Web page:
For Reel

Dr. Monica (1934)
February 6, 2016, 1:32 pm
Filed under: Reviews | Tags: , ,

Director: William Keighley
2.5 Stars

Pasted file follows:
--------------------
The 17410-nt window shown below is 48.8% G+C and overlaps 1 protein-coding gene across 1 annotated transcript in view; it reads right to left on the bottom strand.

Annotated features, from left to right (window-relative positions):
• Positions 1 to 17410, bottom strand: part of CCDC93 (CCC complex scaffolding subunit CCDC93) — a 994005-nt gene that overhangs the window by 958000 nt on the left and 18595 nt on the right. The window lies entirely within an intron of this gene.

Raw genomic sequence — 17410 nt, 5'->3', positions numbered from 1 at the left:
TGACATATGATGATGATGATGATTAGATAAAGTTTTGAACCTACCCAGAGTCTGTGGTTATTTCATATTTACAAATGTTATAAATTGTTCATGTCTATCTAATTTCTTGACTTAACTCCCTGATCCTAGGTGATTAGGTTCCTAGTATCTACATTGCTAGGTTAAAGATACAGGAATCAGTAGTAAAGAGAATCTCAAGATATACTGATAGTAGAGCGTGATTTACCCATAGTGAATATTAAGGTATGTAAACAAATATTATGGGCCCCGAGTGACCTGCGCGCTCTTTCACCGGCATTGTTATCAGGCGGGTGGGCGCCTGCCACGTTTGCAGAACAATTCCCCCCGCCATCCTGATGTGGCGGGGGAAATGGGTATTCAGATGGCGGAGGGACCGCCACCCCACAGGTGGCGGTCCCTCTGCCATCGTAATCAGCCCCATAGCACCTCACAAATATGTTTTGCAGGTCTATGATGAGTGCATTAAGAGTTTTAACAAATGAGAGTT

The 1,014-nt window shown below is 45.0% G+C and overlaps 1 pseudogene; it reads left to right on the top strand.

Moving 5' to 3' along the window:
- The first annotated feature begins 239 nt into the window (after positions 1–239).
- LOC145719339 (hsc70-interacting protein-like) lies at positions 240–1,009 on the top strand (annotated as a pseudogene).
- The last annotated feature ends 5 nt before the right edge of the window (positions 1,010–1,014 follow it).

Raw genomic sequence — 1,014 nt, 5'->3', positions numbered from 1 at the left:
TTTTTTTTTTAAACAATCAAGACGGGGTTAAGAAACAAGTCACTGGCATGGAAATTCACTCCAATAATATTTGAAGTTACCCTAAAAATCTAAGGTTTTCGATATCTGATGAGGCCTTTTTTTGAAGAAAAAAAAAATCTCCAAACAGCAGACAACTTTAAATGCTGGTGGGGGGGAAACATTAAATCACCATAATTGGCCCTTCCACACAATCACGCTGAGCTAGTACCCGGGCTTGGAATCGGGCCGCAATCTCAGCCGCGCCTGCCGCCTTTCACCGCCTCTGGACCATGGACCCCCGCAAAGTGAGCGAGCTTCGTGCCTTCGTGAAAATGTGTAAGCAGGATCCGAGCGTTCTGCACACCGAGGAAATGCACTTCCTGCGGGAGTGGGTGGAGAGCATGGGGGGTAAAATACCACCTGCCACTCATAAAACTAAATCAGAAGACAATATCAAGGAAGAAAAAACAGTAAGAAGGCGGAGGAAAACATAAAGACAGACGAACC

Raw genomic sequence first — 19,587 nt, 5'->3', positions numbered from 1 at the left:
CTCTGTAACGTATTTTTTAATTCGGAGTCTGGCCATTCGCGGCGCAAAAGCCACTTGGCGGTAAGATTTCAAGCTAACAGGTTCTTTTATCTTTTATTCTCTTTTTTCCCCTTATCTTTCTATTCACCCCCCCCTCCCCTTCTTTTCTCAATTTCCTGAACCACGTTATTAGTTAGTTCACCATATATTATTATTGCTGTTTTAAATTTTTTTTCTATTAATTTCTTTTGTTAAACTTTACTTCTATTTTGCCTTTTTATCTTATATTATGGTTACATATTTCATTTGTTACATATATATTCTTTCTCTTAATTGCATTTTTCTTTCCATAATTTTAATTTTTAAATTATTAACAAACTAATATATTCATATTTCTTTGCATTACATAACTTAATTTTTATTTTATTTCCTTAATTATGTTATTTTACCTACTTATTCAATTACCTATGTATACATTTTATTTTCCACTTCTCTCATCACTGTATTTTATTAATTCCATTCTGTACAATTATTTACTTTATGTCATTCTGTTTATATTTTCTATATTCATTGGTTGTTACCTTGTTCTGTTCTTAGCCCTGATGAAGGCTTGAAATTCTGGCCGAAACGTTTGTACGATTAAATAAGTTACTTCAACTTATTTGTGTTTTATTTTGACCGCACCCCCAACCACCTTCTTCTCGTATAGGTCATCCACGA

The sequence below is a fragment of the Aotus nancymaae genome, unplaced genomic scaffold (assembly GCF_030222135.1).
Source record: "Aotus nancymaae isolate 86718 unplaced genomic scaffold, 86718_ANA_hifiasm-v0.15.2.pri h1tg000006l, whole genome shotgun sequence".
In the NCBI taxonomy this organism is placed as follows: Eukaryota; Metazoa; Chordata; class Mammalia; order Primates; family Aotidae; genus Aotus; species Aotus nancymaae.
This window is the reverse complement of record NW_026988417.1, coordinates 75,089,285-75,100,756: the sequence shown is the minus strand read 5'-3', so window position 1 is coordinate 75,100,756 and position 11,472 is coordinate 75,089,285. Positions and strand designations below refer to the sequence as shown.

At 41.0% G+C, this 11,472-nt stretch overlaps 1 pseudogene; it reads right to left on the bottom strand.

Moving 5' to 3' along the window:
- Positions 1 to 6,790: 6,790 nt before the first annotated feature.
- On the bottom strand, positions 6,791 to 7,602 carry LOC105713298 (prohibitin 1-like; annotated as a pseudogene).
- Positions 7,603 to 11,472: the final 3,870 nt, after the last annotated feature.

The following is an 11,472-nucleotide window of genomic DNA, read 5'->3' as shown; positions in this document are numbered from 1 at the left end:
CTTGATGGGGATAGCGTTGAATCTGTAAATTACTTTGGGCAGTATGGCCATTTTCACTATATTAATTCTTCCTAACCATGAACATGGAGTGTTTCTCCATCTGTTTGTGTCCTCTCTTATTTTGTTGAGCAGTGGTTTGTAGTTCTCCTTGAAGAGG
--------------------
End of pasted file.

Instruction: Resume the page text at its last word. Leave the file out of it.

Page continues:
Dr. MonicaThe plot of Dr. Monica would be just as appropriate on the Lifetime network now as it was on Hollywood screens in 1934. It concerns an obstetrician (Kay Francis) who, in the climax, must deliver her best friend’s (Jean Muir) baby shortly after having been made aware that the child is actually her own husband’s (Warren William). David Sterritt, in his article on the film at, discusses how Dr. Monica participates in the “woman’s film” genre, remarking on the very specific audience it meant to attract. Typical of the genre, the picture involves a level of fashion and glamour that positions her as a highly dignified professional and distinguishes Francis as one of the era’s most chic stars. Just as common in this genre is that it is a film about a woman’s suffering, where the best way of being “ladylike” is to quietly cope with one’s problems. While Muir’s character undergoes a series of mood-swings–prompted both by the heartbreak of her ill-advised affair and the incredible guilt she feels for sleeping with her friend’s husband–Francis remains largely resolute and saint-like after she discovers what her husband has been up to. Francis and Muir are both solid, but Verree Teasdale steals the show as a sophisticate who gives Francis sage advice in the third act. William, sans-mustache, is dialed down from his usual cad roles, playing more for sympathy than reveling in the expected smarm. The picture’s one memorable scene involves a farewell on a dock, where William can’t muster a reaction to his obediently waving wife, but instead gestures meaningfully to his mistress.

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